"People kept coming up to me and saying that they were proud of me," Rippon relayed. "I just said that I wanted to share my story. That was really nice. I've been on the circuit for a while, so people know me and they know what kind of person I am. But to be honest, it was a little surprising."

To those outside of figure skating, it could come as a surprise that in the sport's history, only Galindo, Radford and Rippon have come out publicly while still competing. (Olympic gold medalist John Curry of Britain was outed by a German tabloid prior to the 1976 World Championships, and Johnny Weir came out as gay in 2011 during a break from competing.)

"It's got to be a difficult thing to go through," said Ryan Bradley, the 2011 U.S. champion. "What Adam is doing is opening a door for young people who are going through a hard time in their lives and showing that it's OK to be who you are and just own who you are. There are assumptions about male figure skaters all the time, but he's giving people a light and he feels comfortable about it. He's not walking on eggshells anymore."

The Los Angeles-based Rippon said he isn't surprised that more figure skaters haven't come out as gay. He believes the intense focus and mental and physical demands that come with skating at this level leave little room for personal expression.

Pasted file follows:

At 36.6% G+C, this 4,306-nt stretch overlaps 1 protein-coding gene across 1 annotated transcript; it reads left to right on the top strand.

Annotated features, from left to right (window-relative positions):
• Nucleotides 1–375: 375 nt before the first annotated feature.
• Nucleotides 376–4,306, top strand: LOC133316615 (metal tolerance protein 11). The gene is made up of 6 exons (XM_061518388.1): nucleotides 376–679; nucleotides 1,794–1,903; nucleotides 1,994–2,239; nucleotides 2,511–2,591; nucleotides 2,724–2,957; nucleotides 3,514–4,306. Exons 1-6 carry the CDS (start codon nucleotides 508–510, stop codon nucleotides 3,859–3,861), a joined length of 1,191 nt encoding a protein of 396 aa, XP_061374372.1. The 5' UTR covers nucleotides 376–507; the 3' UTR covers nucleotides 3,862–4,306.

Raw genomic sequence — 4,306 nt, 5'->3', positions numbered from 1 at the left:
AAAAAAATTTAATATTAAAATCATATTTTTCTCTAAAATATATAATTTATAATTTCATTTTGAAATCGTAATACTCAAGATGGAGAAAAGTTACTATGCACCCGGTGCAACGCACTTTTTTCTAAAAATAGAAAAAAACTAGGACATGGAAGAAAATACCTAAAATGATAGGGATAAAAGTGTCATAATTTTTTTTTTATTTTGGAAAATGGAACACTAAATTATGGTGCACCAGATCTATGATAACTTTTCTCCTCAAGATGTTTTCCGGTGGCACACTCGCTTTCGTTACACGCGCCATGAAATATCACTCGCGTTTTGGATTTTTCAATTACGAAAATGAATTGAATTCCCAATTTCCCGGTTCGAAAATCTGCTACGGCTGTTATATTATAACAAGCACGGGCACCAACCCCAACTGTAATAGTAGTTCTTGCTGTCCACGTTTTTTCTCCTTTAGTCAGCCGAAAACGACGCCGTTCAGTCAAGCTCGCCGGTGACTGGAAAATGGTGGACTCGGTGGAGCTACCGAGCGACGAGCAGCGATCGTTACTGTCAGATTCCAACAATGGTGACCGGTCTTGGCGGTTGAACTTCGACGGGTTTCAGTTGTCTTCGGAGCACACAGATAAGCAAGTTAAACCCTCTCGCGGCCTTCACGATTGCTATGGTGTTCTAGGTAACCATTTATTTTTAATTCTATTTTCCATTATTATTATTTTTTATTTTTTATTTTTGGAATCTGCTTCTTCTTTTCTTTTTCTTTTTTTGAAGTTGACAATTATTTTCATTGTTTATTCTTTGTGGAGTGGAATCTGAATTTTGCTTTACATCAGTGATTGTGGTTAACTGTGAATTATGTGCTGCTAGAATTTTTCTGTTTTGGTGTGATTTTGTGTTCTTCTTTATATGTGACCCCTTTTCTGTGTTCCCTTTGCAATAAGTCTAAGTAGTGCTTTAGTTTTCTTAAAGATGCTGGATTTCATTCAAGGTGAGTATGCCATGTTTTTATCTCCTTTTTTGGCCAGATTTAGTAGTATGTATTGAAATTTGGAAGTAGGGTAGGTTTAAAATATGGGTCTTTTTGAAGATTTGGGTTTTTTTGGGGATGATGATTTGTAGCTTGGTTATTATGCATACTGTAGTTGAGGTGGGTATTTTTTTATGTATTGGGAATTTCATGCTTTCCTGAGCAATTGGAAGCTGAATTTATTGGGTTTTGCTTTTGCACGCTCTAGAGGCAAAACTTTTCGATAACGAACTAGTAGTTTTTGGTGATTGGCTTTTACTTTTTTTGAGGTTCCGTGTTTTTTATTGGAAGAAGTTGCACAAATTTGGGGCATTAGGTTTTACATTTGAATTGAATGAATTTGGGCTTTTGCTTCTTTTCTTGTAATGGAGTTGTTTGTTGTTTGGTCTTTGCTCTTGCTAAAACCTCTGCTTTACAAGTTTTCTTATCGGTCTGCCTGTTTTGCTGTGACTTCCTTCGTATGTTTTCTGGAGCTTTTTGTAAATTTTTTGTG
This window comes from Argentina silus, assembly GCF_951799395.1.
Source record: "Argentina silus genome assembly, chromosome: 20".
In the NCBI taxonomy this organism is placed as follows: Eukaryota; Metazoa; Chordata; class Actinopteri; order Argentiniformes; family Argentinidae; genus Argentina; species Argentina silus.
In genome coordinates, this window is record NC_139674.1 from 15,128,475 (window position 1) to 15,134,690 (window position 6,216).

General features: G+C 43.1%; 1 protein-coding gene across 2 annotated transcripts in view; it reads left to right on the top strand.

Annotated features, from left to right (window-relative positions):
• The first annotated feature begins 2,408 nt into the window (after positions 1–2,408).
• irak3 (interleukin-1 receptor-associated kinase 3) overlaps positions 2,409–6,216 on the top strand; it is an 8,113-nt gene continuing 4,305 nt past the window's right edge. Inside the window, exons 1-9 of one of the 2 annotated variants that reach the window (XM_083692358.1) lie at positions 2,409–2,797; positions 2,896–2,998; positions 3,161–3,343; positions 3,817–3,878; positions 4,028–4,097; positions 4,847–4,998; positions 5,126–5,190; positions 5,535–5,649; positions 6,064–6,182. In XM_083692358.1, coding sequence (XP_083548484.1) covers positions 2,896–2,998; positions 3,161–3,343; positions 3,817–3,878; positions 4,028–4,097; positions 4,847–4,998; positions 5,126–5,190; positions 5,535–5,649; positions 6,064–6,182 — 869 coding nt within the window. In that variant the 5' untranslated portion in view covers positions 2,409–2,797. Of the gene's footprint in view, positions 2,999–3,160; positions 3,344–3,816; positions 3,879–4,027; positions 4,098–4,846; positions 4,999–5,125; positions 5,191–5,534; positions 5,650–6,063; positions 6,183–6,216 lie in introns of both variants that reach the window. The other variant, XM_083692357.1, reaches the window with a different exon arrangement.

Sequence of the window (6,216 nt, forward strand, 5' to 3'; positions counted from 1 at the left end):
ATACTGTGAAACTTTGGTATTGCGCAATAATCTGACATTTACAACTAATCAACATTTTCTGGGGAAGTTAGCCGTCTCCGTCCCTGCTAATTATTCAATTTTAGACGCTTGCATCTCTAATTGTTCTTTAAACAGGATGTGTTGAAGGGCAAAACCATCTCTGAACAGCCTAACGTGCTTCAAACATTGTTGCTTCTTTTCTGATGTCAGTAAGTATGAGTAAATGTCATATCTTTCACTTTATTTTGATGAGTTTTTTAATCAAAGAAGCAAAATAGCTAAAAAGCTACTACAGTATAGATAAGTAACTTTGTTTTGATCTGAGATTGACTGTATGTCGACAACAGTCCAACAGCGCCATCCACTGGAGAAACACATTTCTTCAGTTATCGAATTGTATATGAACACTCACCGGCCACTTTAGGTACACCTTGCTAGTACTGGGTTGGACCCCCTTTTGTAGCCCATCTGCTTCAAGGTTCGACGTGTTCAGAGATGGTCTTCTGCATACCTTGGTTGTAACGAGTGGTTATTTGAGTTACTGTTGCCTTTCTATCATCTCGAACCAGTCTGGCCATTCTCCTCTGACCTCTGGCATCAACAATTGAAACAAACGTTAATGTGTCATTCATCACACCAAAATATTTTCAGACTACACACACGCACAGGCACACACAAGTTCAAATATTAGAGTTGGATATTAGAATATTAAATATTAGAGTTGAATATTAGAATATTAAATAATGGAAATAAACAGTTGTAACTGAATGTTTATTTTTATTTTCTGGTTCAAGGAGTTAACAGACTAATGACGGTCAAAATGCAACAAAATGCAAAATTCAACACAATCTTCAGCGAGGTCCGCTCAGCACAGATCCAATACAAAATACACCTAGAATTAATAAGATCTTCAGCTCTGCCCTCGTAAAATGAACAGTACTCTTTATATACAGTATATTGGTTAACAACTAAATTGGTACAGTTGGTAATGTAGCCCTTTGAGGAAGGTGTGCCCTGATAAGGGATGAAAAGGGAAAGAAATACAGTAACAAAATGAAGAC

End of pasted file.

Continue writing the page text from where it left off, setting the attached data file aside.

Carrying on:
"As athletes, we have to focus a lot on what we're doing," he said. "When we're doing interviews, those are about our skating and our training. It's not about our personal lives. You have to make a point to be personal. I had the chance to share my story in this magazine piece."

In the interview, Rosewater asked Wagner about her outspoken stance on gay rights and the treatment of homosexuals in Russia before and during the Sochi Olympic Winter Games. Rippon said he had thought about coming out before Sochi but decided against it. Considered a contender for the U.S. team, he finished a disappointing eighth at the 2014 U.S. Championships

"We all didn't know what we would be facing when we got there," he told icenetwork about the build up to Sochi. "Nobody really knew what was going to happen. Like, if you were openly gay, would you be arrested once you stepped off the plane? Would I be putting my teammates in danger? For me, it was about focusing on how I was trying to go to the Olympics.